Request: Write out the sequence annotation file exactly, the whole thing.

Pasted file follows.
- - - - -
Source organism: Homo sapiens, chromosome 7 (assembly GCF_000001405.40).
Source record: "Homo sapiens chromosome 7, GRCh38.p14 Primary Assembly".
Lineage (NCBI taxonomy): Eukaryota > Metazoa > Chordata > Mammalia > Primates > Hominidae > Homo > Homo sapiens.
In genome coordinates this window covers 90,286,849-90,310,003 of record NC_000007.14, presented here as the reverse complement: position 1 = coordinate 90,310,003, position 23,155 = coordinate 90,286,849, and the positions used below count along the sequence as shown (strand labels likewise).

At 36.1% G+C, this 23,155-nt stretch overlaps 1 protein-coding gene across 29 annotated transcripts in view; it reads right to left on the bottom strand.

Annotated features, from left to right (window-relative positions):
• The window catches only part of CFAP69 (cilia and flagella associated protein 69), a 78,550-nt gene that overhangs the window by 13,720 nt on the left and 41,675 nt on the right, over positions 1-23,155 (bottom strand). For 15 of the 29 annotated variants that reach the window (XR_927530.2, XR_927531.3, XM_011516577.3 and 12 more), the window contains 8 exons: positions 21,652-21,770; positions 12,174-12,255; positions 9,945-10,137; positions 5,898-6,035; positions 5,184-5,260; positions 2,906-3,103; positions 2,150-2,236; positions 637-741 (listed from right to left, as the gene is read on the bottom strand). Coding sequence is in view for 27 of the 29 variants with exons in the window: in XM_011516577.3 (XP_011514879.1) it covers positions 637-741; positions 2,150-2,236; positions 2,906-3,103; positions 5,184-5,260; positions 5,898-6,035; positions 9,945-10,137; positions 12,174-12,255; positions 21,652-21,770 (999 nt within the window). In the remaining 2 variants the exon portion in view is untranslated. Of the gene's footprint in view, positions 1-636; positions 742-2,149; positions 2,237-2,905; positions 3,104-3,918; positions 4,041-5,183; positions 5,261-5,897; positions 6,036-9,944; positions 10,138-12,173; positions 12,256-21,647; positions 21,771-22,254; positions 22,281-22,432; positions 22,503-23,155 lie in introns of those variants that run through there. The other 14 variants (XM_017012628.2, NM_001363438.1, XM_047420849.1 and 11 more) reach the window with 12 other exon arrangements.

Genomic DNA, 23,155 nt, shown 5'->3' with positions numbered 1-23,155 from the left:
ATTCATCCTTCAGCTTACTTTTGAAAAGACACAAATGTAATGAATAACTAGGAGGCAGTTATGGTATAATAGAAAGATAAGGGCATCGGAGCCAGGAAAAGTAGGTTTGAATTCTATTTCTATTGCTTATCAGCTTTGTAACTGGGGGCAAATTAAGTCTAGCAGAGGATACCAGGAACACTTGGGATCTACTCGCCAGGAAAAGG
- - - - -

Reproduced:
Source organism: Homo sapiens, chromosome 7 (assembly GCF_000001405.40).
Source record: "Homo sapiens chromosome 7, GRCh38.p14 Primary Assembly".
Lineage (NCBI taxonomy): Eukaryota > Metazoa > Chordata > Mammalia > Primates > Hominidae > Homo > Homo sapiens.
In genome coordinates this window covers 90,286,849-90,310,003 of record NC_000007.14, presented here as the reverse complement: position 1 = coordinate 90,310,003, position 23,155 = coordinate 90,286,849, and the positions used below count along the sequence as shown (strand labels likewise).

At 36.1% G+C, this 23,155-nt stretch overlaps 1 protein-coding gene across 29 annotated transcripts in view; it reads right to left on the bottom strand.

Annotated features, from left to right (window-relative positions):
• The window catches only part of CFAP69 (cilia and flagella associated protein 69), a 78,550-nt gene that overhangs the window by 13,720 nt on the left and 41,675 nt on the right, over positions 1-23,155 (bottom strand). For 15 of the 29 annotated variants that reach the window (XR_927530.2, XR_927531.3, XM_011516577.3 and 12 more), the window contains 8 exons: positions 21,652-21,770; positions 12,174-12,255; positions 9,945-10,137; positions 5,898-6,035; positions 5,184-5,260; positions 2,906-3,103; positions 2,150-2,236; positions 637-741 (listed from right to left, as the gene is read on the bottom strand). Coding sequence is in view for 27 of the 29 variants with exons in the window: in XM_011516577.3 (XP_011514879.1) it covers positions 637-741; positions 2,150-2,236; positions 2,906-3,103; positions 5,184-5,260; positions 5,898-6,035; positions 9,945-10,137; positions 12,174-12,255; positions 21,652-21,770 (999 nt within the window). In the remaining 2 variants the exon portion in view is untranslated. Of the gene's footprint in view, positions 1-636; positions 742-2,149; positions 2,237-2,905; positions 3,104-3,918; positions 4,041-5,183; positions 5,261-5,897; positions 6,036-9,944; positions 10,138-12,173; positions 12,256-21,647; positions 21,771-22,254; positions 22,281-22,432; positions 22,503-23,155 lie in introns of those variants that run through there. The other 14 variants (XM_017012628.2, NM_001363438.1, XM_047420849.1 and 11 more) reach the window with 12 other exon arrangements.

Genomic DNA, 23,155 nt, shown 5'->3' with positions numbered 1-23,155 from the left:
ATTCATCCTTCAGCTTACTTTTGAAAAGACACAAATGTAATGAATAACTAGGAGGCAGTTATGGTATAATAGAAAGATAAGGGCATCGGAGCCAGGAAAAGTAGGTTTGAATTCTATTTCTATTGCTTATCAGCTTTGTAACTGGGGGCAAATTAAGTCTAGCAGAGGATACCAGGAACACTTGGGATCTACTCGCCAGGAAAAGG